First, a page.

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immobile

[ih-moh-buh l, -beel] /ɪˈmoʊ bəl, -bil/
adjective
1.
incapable of moving or being moved.
2.
not mobile or moving; motionless.
Origin of immobile
1300-1350
1300-50; Middle English < Latin immōbilis. See im-2, mobile
Dictionary.com Unabridged
Based on the Random House Dictionary, © Random House, Inc. 2016.
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Examples from the Web for immobile
Contemporary Examples
Historical Examples
  • She was determined to sit erect and immobile if the trial lasted a month.

    Mrs. Balfame Gertrude Franklin Horn Atherton
  • But the target of an immobile can lacked in stimulation to concord of nerve and eye.

    Desert Dust Edwin L. Sabin
  • “I think you ought to marry her,” said Spencer, with that immobile look of his.

    The Silent Barrier Louis Tracy
  • E McGinnis looked at Cal; he too was sitting silent and immobile.

    Eight Keys to Eden Mark Irvin Clifton
  • Sims describes the Hawfinch's immobile upper jaw, which is used as a powerful press in cracking the stones of fresh fruit.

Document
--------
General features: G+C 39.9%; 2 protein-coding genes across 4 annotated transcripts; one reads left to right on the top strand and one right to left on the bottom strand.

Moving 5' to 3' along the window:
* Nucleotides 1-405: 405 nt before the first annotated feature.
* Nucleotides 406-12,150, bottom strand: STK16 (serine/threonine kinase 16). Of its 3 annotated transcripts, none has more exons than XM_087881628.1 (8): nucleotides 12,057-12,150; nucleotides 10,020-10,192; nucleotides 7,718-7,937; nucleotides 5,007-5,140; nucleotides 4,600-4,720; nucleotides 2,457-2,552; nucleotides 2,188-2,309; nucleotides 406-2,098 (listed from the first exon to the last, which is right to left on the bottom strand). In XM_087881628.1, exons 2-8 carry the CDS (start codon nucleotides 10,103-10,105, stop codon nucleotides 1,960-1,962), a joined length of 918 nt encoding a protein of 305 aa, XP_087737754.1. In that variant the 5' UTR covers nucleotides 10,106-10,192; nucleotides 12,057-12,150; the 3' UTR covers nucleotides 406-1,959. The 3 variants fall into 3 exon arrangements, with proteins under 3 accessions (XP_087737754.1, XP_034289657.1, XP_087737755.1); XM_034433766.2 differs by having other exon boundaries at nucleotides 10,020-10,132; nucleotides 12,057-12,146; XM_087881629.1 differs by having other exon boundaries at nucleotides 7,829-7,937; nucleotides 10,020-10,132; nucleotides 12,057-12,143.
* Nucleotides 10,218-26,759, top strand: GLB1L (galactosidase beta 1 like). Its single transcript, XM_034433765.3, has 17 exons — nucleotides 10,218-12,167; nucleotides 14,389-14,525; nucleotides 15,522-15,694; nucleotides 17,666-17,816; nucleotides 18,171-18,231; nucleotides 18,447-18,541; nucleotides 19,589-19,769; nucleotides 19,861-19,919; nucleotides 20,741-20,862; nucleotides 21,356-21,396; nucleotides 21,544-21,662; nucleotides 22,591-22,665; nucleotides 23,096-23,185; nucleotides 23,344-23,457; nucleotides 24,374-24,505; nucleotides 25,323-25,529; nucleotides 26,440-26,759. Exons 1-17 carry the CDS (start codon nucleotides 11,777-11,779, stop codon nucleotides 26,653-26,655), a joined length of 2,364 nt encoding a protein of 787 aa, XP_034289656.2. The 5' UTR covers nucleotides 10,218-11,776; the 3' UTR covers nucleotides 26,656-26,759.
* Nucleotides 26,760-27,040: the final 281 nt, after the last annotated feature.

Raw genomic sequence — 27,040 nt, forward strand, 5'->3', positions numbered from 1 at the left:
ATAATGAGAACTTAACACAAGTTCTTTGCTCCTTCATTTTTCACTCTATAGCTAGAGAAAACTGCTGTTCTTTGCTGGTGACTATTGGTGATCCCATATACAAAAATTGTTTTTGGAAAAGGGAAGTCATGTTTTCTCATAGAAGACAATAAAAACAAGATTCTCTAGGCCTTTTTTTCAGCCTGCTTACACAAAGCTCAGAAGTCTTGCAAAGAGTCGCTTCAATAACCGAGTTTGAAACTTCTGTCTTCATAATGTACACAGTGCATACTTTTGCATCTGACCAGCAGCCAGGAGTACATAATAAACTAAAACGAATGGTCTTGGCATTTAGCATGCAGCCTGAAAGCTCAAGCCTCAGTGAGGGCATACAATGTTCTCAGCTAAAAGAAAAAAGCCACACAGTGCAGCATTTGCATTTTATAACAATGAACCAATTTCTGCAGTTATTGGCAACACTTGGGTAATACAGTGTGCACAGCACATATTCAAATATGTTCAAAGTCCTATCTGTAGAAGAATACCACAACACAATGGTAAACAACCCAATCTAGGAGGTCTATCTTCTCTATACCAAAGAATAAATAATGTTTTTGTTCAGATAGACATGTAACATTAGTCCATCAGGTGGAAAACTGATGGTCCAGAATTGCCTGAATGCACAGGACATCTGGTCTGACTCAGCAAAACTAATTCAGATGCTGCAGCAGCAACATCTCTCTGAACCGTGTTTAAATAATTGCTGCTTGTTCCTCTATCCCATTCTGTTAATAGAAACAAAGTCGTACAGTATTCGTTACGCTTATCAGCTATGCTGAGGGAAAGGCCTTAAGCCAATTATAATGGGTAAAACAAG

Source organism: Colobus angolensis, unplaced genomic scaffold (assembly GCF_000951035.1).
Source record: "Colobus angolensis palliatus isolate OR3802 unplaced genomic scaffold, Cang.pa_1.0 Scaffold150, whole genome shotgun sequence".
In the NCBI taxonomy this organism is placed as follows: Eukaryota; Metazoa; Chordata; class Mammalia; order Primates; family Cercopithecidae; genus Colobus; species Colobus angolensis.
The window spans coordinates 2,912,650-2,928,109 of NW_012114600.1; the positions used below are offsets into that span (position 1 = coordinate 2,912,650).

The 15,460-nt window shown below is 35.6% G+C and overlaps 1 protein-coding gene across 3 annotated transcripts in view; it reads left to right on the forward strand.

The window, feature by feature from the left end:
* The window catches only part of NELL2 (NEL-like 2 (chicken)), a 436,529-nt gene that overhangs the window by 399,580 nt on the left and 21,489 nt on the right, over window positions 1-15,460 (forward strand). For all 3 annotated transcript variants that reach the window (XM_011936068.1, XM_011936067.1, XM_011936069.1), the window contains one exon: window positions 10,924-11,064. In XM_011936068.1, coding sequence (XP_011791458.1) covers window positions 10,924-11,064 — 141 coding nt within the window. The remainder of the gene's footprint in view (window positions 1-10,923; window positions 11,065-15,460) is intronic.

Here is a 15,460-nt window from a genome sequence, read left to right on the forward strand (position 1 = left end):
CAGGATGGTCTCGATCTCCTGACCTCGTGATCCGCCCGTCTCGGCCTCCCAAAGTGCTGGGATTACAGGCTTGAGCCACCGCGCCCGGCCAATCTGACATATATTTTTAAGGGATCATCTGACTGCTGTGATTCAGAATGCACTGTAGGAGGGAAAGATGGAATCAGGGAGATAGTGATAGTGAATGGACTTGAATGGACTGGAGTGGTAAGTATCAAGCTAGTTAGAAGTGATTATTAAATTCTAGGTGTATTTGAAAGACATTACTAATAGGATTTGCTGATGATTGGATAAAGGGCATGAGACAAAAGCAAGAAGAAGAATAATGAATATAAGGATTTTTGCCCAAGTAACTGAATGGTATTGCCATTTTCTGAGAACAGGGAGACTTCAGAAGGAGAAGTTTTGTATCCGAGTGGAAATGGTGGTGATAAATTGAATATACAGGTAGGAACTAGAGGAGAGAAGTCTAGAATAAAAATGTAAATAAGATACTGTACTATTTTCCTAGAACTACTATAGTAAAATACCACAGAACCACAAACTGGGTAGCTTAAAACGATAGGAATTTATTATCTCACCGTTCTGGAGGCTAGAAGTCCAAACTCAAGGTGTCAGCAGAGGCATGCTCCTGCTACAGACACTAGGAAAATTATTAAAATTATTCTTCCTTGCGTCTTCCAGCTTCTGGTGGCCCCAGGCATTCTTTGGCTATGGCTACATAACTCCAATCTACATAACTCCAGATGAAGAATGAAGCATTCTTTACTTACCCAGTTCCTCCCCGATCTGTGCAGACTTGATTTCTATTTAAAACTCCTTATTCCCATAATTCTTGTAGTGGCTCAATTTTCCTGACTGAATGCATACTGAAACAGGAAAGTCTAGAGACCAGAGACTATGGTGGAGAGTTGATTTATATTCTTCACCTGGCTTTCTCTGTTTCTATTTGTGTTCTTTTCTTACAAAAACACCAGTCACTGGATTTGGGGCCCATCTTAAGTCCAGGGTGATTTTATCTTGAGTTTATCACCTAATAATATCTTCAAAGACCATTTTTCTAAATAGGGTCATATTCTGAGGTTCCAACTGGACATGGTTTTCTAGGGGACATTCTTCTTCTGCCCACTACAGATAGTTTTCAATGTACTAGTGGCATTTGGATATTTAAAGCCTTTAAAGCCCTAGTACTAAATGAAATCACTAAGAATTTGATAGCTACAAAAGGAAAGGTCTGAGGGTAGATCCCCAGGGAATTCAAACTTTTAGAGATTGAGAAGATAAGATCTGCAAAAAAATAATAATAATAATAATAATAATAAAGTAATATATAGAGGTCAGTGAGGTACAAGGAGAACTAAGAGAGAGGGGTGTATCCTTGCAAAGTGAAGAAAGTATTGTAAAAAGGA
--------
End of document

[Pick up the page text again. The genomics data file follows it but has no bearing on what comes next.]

• Her horror was as much for the immobile woman as for the dead man.

    Moor Fires E. H. (Emily Hilda) Young
  • But Khalid could sit there as immobile as the Boss himself, and he did so, billah!

    The Book of Khalid Ameen Rihani
  • The lights of Brent Farm were all out and she went in a dark, immobile world.

    Moor Fires E. H. (Emily Hilda) Young
British Dictionary definitions for immobile

immobile

/ɪˈməʊbaɪl/
adjective
1.
not moving; motionless
2.
not able to move or be moved; fixed
Derived Forms
immobility (ˌɪməʊˈbɪlɪtɪ) noun
Collins English Dictionary - Complete & Unabridged 2012 Digital Edition
© William Collins Sons & Co. Ltd. 1979, 1986 © HarperCollins
Publishers 1998, 2000, 2003, 2005, 2006, 2007, 2009, 2012
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Word Origin and History for immobile
adj.

mid-14c., from Old French immoble "immovable, fixed, motionless," from Latin immobilis "immovable" (also, figuratively, "hard-hearted"), from assimilated form of in- "not, opposite of" (see in- (1)) + mobilis (see mobile (adj.)). Hence, immobilism "policy of extreme conservatism" (1949, from French immobilisme).

Online Etymology Dictionary, © 2010 Douglas Harper
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immobile in Medicine

immobile im·mo·bile (ĭ-mō'bəl, -bēl', -bīl')
adj.

  1. Immovable; fixed.

  2. Not moving; motionless.


im'mo·bil'i·ty (-bĭl'-ĭ-tē) n.
The American Heritage® Stedman's Medical Dictionary
Copyright © 2002, 2001, 1995 by Houghton Mifflin Company. Published by Houghton Mifflin Company.
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